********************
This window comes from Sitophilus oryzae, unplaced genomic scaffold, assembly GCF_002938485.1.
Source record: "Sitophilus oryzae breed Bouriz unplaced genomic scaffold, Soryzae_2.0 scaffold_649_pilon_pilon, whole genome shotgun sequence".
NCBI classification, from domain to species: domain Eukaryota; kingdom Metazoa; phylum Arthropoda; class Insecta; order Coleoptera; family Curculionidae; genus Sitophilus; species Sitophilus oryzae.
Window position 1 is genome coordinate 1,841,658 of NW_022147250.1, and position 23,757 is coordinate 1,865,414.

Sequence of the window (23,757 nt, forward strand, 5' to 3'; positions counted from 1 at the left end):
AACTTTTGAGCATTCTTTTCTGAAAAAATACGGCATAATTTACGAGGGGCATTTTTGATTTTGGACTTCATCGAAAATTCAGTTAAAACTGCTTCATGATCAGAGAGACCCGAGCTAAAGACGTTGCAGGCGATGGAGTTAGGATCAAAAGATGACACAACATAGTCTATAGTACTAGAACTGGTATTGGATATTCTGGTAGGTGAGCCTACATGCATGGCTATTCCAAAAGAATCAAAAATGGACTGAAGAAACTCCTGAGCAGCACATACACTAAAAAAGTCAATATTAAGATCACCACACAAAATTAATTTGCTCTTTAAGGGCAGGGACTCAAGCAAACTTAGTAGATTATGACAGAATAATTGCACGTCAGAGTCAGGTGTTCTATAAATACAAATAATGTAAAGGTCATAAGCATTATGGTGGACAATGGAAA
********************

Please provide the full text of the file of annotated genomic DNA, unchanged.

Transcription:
This window comes from Sitophilus oryzae, unplaced genomic scaffold, assembly GCF_002938485.1.
Source record: "Sitophilus oryzae breed Bouriz unplaced genomic scaffold, Soryzae_2.0 scaffold_649_pilon_pilon, whole genome shotgun sequence".
NCBI classification, from domain to species: domain Eukaryota; kingdom Metazoa; phylum Arthropoda; class Insecta; order Coleoptera; family Curculionidae; genus Sitophilus; species Sitophilus oryzae.
Window position 1 is genome coordinate 1,841,658 of NW_022147250.1, and position 23,757 is coordinate 1,865,414.

Sequence of the window (23,757 nt, forward strand, 5' to 3'; positions counted from 1 at the left end):
AACTTTTGAGCATTCTTTTCTGAAAAAATACGGCATAATTTACGAGGGGCATTTTTGATTTTGGACTTCATCGAAAATTCAGTTAAAACTGCTTCATGATCAGAGAGACCCGAGCTAAAGACGTTGCAGGCGATGGAGTTAGGATCAAAAGATGACACAACATAGTCTATAGTACTAGAACTGGTATTGGATATTCTGGTAGGTGAGCCTACATGCATGGCTATTCCAAAAGAATCAAAAATGGACTGAAGAAACTCCTGAGCAGCACATACACTAAAAAAGTCAATATTAAGATCACCACACAAAATTAATTTGCTCTTTAAGGGCAGGGACTCAAGCAAACTTAGTAGATTATGACAGAATAATTGCACGTCAGAGTCAGGTGTTCTATAAATACAAATAATGTAAAGGTCATAAGCATTATGGTGGACAATGGAAA